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FCC Demands $819,000 From T-Mobile [UPDATED]

Agency accuses T-Mobile of violating rules regarding hearing aid compatible phones.

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FCC Demands $819,000 From T-Mobile [UPDATED]
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UPDATE:

T-Mobile has responded to the FCC’s notice. Here’s what they had to say:

T-Mobile USA is committed to providing high-quality products and services to all of its customers, including a broad selection of handsets that are hearing aid compatible. T-Mobile takes seriously its obligations to comply with its hearing aid compatibility responsibilities as part of our overall commitment to the accessibility needs of our customers.

ORIGINAL STORY:

The Federal Communications Commission has issued a notice to T-Mobile that it is liable for forfeiture in the amount of $819,000 for failing to meet requirements concerning the number of hearing aid compatible (HAC) handsets carriers are required to offer. The FCC claims that T-Mobile “willfully and repeatedly violated” the rules in 2009-2010.

The problem stems from the FCC’s 2003 Hearing Aid Compatibility Order, which was intended to ensure that people who relied on hearing aids would have a reasonable range of options for wireless phones. As part of the rule, so-called “Tier I carriers” were required to offer at least 8 handsets that were compatible with acoustic coupling technology, and three that were compatible with inductive coupling, by February 14, 2009. By February 14, 2010, the carriers were required to have 9 acoustic coupling handset models and 5 inductive coupling models. By the end of 2010, those numbers increased to 10 and 7.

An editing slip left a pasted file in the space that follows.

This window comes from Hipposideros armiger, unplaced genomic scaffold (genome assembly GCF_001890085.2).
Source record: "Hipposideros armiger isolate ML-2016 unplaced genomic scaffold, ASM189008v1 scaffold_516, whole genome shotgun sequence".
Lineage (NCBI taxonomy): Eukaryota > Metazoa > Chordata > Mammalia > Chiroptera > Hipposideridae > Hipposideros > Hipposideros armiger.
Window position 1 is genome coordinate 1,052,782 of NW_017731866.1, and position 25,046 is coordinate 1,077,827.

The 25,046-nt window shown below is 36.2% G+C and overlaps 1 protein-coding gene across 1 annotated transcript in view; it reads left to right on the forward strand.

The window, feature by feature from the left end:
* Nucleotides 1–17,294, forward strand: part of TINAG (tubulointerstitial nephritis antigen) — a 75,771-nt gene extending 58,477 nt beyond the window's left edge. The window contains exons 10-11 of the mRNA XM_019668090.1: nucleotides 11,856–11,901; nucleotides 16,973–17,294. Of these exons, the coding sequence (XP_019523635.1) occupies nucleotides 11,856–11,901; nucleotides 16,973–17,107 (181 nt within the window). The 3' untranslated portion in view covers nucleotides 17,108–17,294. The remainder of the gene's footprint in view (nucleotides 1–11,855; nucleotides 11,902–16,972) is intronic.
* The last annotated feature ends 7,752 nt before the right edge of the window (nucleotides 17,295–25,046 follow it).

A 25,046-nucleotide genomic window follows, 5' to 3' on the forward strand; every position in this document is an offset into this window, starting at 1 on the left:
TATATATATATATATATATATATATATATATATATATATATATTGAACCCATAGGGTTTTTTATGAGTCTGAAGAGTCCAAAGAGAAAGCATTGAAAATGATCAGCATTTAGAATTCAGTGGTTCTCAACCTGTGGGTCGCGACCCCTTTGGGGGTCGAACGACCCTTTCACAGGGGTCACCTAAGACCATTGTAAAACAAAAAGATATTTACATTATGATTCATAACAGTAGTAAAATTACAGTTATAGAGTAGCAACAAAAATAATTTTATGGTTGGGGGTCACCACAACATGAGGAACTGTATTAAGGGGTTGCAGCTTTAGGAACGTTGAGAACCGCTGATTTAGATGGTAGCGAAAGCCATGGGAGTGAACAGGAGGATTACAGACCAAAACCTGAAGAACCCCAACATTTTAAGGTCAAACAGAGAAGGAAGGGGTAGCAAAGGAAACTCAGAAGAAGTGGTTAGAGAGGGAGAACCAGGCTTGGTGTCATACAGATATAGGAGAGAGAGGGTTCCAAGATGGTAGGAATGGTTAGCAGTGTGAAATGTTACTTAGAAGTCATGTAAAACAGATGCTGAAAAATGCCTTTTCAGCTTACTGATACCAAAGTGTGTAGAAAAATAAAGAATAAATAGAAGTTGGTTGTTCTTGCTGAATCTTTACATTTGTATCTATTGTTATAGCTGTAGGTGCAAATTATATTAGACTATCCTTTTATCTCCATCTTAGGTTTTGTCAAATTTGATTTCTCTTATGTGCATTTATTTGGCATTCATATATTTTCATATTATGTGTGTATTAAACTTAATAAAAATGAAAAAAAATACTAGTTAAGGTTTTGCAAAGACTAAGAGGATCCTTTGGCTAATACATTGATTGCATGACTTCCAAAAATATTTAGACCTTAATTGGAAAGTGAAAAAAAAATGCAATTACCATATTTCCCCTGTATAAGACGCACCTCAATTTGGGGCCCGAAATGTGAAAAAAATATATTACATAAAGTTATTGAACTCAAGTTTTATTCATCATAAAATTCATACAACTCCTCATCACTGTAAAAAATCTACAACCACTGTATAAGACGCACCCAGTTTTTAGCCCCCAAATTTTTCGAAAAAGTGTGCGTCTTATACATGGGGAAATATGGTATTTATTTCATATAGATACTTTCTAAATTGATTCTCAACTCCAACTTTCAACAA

T-Mobile, the FCC alleges, did not meet those requirements on time. As such, T-Mobile is liable for a forfeiture of $819,000. According to the notice, the company has thirty days to either submit payment or a written reply asking for the forfeiture to be reduced or cancelled altogether. In order to get the fine reduced or cancelled, however, T-Mobile will likely have to prove that they were not, in fact, in violation of the FCC’s rules during the two-year period specified. That could prove rather difficult, considering that it was T-Mobile’s own compliance reports in early 2010 that prompted the FCC to take action in the first place.

The full notice can be found in PDF form here. A request for comment from T-Mobile has not yet received a response.

FCC Demands $819,000 From T-Mobile [UPDATED]
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